Linux kernel benchmarks
To measure Linux kernel performance, five benchmarks were used: LMbench, AIM Benchmark Suite IX (AIM9), chat, dbench, and tbench. The LMbench benchmark times various Linux application programming interfaces (APIs), such as basic system calls, context switching latency, and memory bandwidth. The AIM9 benchmark provides measurements of user application workload. The chat benchmark is a client-server workload modeled after a chat room. The dbench benchmark is a file server workload, and tbench is a TCP workload. Chat, dbench, and tbench are multithreaded benchmarks, while the others are single-threaded benchmarks.
Effects of Hyper-Threading on Linux APIs
The effects of Hyper-Threading on Linux APIs were measured by LMbench, which is a microbenchmark containing a suite of bandwidth and latency measurements. Among these are cached file read, memory copy (bcopy), memory read/write (and latency), pipe, context switching, networking, filesystem creates and deletes, process creation, signal handling, and processor clock latency. LMbench stresses the following kernel components: scheduler, process management, communication, networking, memory map, and filesystem. The low level kernel primitives provide a good indicator of the underlying hardware capabilities and performance.
To study the effects of Hyper-Threading, we focused on latency measurements that measure time of message control, (in other words, how fast a system can perform some operation). The latency numbers are reported in microseconds per operation.
Table 1 shows a partial list of kernel functions tested by LMbench. Each data point is the average of three runs, and the data have been tested for their convergence to assure that they are repeatable when subjected to the same test environment. In general, there is no performance difference between Hyper-Threading and no Hyper-Threading for those functions that are running as a single thread. However, for those tests that require two threads to run, such as the pipe latency test and the three process latency tests, Hyper-Threading seems to degrade their latency times. The configured stock SMP kernel is denoted as 2419s. If the kernel was configured without Hyper-Threading support, it is denoted as 2419s-noht. With Hyper-Threading support, the kernel is listed as 2419s-ht.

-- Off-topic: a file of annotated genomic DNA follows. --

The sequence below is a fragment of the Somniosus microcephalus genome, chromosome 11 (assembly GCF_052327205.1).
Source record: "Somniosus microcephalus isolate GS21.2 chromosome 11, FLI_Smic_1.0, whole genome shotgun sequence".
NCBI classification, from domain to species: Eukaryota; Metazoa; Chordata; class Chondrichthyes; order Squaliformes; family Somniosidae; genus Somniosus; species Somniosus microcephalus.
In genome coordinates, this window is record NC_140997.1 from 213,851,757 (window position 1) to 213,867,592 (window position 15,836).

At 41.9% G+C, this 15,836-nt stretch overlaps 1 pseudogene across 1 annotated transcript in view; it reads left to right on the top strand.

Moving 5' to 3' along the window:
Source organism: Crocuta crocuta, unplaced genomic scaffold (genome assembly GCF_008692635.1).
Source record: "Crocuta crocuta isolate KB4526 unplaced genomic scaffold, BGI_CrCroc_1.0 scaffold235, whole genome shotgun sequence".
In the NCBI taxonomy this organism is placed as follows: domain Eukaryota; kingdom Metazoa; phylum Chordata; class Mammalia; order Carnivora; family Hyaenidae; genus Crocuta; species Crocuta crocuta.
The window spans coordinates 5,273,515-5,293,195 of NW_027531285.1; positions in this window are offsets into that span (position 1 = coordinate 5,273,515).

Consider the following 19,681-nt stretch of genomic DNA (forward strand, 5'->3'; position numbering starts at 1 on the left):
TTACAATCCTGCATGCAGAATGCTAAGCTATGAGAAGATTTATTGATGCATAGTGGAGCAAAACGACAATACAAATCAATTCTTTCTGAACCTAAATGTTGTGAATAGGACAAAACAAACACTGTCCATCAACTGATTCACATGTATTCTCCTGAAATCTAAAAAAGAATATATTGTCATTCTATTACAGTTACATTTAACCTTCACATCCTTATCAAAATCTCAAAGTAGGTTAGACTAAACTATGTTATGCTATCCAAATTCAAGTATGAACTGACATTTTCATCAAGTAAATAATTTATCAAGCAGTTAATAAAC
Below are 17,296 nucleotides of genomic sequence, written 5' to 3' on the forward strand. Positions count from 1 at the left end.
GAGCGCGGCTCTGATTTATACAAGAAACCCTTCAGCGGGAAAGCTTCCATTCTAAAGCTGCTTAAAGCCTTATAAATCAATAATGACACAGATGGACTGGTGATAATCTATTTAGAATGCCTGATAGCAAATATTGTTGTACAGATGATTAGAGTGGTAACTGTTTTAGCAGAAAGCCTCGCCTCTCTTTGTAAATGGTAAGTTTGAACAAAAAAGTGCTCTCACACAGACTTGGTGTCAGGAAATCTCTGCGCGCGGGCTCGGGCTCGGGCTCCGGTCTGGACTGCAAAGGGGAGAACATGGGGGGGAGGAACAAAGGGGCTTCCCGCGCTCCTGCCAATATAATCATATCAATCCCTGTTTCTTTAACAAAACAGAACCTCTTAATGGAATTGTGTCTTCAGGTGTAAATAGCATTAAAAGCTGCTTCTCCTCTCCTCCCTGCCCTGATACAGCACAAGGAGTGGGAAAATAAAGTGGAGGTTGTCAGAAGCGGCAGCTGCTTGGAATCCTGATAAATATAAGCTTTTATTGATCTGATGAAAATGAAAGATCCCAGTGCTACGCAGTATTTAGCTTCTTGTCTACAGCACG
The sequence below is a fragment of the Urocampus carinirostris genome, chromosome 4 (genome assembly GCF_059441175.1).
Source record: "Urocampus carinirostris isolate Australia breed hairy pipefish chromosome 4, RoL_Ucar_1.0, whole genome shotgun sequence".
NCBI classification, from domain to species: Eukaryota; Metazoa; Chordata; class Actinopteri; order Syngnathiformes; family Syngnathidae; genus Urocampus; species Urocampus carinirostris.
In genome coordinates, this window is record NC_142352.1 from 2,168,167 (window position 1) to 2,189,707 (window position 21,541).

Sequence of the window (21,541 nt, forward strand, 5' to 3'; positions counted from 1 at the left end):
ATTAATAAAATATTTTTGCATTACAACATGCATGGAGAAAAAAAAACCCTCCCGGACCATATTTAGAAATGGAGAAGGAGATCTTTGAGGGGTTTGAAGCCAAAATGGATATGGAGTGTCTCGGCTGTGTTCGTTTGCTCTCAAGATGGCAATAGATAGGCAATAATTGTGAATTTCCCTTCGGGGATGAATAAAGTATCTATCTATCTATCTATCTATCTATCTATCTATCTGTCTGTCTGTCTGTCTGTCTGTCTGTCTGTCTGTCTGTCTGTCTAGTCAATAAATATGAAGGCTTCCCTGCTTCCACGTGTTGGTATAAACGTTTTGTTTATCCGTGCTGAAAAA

Table 1. Effects of Hyper-Threading on Linux APIs
|Select on 10 fd's||5.41||5.41||0%|
|Select on 10 tcp fd's||5.69||5.70||0%|
|Signal handler installation||1.56||1.55||0%|
|Signal handler overhead||4.29||4.27||0%|
|Process fork+/bin/sh -c||3051.28||3118.08||-2%|
|Note: Data are in microseconds: smaller is better.|
The pipe latency test uses two processes communicating through a UNIX pipe to measure interprocess communication latencies via socket. The benchmark passes a token back and forth between the two processes. The degradation is 1%, which is small to the point of being insignificant.
The three process tests involve process creation and execution under Linux. The purpose is to measure the time taken to create a basic thread of control. For the process fork+exit test, the data represents the latency time taken to split a process into two (nearly) identical copies and have one exit. This is how new processes are created -- but it is not very useful since both processes are doing the same thing. In this test, Hyper-Threading causes a 4% degradation.
In the process fork+execve, the data represents the time it takes to create a new process and have that new process run a new program. This is the inner loop of all shells (command interpreters). This test sees 6% degradation due to Hyper-Threading.
In the process fork+/bin/sh -c test, the data represents the time taken to create a new process and have that new process run a new program by asking the system shell to find that program and run it. This is how the C library interface called system is implemented. This call is the most general and the most expensive. Under Hyper-Threading, this test runs 2% slower compared to non-Hyper-Threading.